NATIONAL INTELLIGENCE ESTIMATE NUMBER 9
SPECIAL ASPECTS CF THE KATO SETUATIOH
Submitted by the DIRECT CR C? CENTRAL Il^IXIGENCE
The following intelligence organizations participated in the preparation of this estlrata: The Central Intelligence Agency end the intelligence or conizations of the Deportwnts of State, the Amy, tbe Navy, the Air Force, and The Joint Staff.
Concurred in by the UNITED STATES EyTSJJJ:GERCE BOARD
onoveaber Concurring were tbe Director of Intelligence and Research, IfcTxirtoeBt of State; tbe Assistant Chief of Staff for Intelligence, Departoent of the Amy; the Asflietant Chief of Noval Cparutions for Intelligence, Departoent of tbe Navy; tbe Assistant Chief of Staff, Intelligence, USAF; the Director for Intelllgence, The Joint Staff; the Assistant to the Secretory of Defense, Special Operationa; end the Director of the National Security Agency. The Atonic Energy Ccanlssion Representative to tbe USID, and the Assistant Director, Federal Bureau ofabstained, the subject being outside of their Jurisdiction.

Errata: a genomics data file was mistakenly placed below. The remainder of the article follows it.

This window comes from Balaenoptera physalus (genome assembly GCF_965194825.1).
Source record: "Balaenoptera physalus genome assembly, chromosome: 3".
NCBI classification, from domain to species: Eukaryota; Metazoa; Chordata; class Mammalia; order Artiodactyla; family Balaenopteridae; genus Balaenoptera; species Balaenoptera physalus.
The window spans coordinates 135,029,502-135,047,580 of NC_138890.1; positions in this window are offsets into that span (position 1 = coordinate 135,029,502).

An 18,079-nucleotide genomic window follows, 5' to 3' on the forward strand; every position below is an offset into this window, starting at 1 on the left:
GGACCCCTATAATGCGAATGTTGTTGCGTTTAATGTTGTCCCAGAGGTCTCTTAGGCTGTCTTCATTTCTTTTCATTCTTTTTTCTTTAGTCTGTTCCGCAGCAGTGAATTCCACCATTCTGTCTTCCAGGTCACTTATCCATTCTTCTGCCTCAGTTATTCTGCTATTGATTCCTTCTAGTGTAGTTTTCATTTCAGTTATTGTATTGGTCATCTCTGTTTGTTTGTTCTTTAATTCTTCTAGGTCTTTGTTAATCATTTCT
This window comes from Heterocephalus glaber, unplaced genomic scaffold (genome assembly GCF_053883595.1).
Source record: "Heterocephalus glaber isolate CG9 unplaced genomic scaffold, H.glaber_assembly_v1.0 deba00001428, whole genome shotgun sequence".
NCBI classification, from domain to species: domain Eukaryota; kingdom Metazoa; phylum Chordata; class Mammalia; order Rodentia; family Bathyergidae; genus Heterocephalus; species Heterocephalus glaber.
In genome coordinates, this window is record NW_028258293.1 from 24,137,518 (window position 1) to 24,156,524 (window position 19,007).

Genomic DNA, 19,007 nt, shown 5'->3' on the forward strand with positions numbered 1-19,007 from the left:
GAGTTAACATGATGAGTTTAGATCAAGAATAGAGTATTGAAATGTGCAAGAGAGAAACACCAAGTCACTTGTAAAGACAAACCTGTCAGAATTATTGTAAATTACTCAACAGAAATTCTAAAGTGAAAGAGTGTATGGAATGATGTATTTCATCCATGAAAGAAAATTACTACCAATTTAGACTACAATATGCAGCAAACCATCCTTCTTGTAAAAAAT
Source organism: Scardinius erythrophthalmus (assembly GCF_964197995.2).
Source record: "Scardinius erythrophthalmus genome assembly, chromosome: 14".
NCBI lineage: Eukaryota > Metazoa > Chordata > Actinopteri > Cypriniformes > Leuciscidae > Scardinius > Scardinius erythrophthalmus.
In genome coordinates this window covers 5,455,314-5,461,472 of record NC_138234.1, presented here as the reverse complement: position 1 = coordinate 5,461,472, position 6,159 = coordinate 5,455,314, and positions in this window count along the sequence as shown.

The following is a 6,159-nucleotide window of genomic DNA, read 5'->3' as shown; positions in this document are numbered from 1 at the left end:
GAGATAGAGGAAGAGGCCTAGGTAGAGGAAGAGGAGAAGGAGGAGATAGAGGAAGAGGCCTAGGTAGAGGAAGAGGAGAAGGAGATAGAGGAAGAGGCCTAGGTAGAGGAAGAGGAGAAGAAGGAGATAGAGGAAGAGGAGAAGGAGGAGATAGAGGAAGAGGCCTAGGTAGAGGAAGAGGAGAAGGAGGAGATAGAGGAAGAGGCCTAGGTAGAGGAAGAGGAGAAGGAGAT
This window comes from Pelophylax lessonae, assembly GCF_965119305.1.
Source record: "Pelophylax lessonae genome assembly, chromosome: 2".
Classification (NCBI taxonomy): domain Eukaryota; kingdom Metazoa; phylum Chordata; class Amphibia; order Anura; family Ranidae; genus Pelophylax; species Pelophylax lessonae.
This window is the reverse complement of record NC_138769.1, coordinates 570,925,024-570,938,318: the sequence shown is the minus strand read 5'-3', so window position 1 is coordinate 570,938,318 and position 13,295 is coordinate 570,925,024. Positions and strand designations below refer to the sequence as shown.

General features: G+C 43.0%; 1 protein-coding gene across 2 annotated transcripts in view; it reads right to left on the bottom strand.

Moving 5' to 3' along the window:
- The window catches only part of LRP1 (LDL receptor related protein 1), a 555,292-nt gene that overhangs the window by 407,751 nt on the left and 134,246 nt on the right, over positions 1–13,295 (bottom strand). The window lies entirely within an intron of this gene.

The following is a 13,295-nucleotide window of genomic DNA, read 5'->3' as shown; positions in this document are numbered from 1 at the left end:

CENTRAL INTELLIGENCE AGENCY
SUBJECT: : SPECIAL ASPECTS OF TEE NATO STTUVTICN
To eotirjQte the protable lapoctubstantial unilateral reduction, within the near future, of US NATO forces in the European nrea on: (o) tbe political attitudes and defense policies of Europeau NATO nernbers, and (b) tbe over-all Western nesotlatinc position on Berlin, Gercary, and disarDaoer.t.